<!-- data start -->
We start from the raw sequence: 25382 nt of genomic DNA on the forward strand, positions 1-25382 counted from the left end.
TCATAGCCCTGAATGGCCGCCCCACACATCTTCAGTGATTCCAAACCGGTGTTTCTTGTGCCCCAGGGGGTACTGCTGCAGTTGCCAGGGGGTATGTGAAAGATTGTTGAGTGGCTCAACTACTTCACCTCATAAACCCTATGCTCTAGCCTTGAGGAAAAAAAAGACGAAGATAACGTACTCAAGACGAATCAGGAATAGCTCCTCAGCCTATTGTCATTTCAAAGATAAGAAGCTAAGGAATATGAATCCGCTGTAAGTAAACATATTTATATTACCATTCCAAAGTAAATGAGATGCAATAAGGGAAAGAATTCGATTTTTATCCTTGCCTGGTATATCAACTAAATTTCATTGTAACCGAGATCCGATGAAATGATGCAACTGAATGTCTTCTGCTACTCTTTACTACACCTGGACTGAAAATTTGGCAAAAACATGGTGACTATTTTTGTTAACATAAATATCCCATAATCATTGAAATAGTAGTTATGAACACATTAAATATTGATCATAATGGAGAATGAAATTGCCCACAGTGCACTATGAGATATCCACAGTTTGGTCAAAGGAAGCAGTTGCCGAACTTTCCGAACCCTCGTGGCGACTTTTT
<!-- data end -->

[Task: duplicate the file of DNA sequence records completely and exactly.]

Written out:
We start from the raw sequence: 25382 nt of genomic DNA on the forward strand, positions 1-25382 counted from the left end.
TCATAGCCCTGAATGGCCGCCCCACACATCTTCAGTGATTCCAAACCGGTGTTTCTTGTGCCCCAGGGGGTACTGCTGCAGTTGCCAGGGGGTATGTGAAAGATTGTTGAGTGGCTCAACTACTTCACCTCATAAACCCTATGCTCTAGCCTTGAGGAAAAAAAAGACGAAGATAACGTACTCAAGACGAATCAGGAATAGCTCCTCAGCCTATTGTCATTTCAAAGATAAGAAGCTAAGGAATATGAATCCGCTGTAAGTAAACATATTTATATTACCATTCCAAAGTAAATGAGATGCAATAAGGGAAAGAATTCGATTTTTATCCTTGCCTGGTATATCAACTAAATTTCATTGTAACCGAGATCCGATGAAATGATGCAACTGAATGTCTTCTGCTACTCTTTACTACACCTGGACTGAAAATTTGGCAAAAACATGGTGACTATTTTTGTTAACATAAATATCCCATAATCATTGAAATAGTAGTTATGAACACATTAAATATTGATCATAATGGAGAATGAAATTGCCCACAGTGCACTATGAGATATCCACAGTTTGGTCAAAGGAAGCAGTTGCCGAACTTTCCGAACCCTCGTGGCGACTTTTT